The Ecstasy of Wilko JohnsonCultureCinemaMovie reviews
While shrouded in a gloomy preface, this recent documentary from Julien Temple reveals itself to be a true, albeit melancholy treat. Focusing on the enigmatic Wilko Johnson, it follows the legendary musician as he faces up to the reality of his 2013 diagnosis of terminal cancer. Grim as the outlook may be, Johnson proves himself to be a fascinating character, with an entirely unexpected attitude towards his situation. His newfound ecstasy at being alive and the clever way in which the film is made creates a truly inspiring and entertaining documentary.
One of the first, and most beautiful, things the viewer learns about Johnson is that he loves literature. Confessing to “always reading something”, the entire film is peppered with quotes by everyone from Chaucer to Wordsworth, often recited by Johnson himself. He narrates with constant diversions to literature or classic film that echo points in his life, a tactic which manages to keep the film feeling fresh throughout. There are often artistic cutaways too, such as when he is in a projection room, or has things projected onto him. All of these factors mean that Temple’s film feels extremely current, and is not, as would be the danger, just the reminiscent ramblings of an old man.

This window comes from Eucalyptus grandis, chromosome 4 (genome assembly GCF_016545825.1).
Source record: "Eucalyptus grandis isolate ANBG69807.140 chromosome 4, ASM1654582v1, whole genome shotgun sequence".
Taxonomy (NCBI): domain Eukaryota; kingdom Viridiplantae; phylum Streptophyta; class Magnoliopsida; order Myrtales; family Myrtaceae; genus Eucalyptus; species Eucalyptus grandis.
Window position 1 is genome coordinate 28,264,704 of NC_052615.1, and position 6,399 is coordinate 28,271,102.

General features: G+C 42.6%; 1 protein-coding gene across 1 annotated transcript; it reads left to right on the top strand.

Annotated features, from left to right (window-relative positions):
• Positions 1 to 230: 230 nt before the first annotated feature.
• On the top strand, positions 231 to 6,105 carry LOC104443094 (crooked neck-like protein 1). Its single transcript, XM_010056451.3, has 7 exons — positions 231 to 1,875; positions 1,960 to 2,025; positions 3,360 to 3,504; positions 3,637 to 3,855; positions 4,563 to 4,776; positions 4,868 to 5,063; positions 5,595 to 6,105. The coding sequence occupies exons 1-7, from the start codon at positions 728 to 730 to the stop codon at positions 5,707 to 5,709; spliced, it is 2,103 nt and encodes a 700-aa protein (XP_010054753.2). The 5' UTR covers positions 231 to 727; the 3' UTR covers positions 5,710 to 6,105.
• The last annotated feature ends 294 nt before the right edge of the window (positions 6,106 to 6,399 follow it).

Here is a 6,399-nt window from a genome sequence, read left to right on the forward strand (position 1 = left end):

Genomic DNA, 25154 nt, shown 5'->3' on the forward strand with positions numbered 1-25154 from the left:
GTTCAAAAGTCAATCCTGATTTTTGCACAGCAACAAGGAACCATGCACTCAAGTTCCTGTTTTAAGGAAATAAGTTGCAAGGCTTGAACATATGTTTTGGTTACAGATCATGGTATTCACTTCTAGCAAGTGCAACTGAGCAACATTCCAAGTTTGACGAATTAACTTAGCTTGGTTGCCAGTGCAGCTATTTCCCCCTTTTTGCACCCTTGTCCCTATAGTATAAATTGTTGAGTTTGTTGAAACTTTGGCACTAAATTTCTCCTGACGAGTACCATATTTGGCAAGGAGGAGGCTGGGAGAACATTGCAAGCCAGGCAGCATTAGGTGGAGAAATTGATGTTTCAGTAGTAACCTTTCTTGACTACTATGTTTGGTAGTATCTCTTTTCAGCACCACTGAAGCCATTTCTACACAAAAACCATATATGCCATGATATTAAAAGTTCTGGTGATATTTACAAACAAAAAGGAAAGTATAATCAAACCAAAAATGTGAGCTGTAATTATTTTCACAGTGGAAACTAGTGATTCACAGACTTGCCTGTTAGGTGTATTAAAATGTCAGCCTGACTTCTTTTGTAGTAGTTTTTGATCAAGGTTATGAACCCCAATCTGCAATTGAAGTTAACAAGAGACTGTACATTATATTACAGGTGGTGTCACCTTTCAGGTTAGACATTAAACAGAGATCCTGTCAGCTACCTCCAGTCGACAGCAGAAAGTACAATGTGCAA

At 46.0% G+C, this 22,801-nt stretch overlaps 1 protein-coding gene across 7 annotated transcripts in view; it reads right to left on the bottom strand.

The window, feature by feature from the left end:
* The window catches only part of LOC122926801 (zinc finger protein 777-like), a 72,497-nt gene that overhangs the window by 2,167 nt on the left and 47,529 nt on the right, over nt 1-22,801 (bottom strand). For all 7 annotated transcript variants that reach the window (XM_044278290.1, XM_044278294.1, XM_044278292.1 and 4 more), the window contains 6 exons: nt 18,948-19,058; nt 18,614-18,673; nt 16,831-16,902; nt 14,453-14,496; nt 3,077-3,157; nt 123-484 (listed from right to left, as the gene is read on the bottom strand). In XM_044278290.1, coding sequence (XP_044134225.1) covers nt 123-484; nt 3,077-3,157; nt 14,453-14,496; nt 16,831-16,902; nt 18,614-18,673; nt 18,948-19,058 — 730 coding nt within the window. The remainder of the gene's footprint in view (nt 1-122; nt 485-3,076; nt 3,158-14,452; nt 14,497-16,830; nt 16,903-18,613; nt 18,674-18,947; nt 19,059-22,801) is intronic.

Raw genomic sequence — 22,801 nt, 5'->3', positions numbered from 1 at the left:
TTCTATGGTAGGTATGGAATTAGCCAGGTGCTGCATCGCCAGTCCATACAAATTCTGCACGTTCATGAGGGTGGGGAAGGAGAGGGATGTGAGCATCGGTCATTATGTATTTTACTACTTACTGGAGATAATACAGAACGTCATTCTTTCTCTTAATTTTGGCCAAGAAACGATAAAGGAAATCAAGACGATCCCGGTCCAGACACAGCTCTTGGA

Johnson, as it turns out, is also able to read Old Icelandic and is an amateur astronomer, as well as being an actor (Game of Thrones) and a talented musician. His humility is incredibly endearing, and it leaves one with a real respect and fondness for him. He faces his diagnosis with total acceptance and yet remarks on his immediate elation at the vividness of life upon receiving it. It leads to some thought-provoking revelations, such as his adjustment to try live in the “now” without committing anything to memory, as without a future he has no need to. It is a terrifying concept to many, but he is able to laugh about it, no longer willing to mourn over what he cannot change.
It is a slick and interesting documentary, masterfully created around an altogether fascinating and good person. Audiences are treated to numerous (flamboyant) musical performances – both classic and recent – and as Johnson plays out the end on his trusty guitar, they are left having had a truly impressive cinematic experience.
The Ecstasy of Wilko Johnson is released in selected cinemas on 17th July 2015.
Watch the trailer for The Ecstasy of Wilko Johnson here: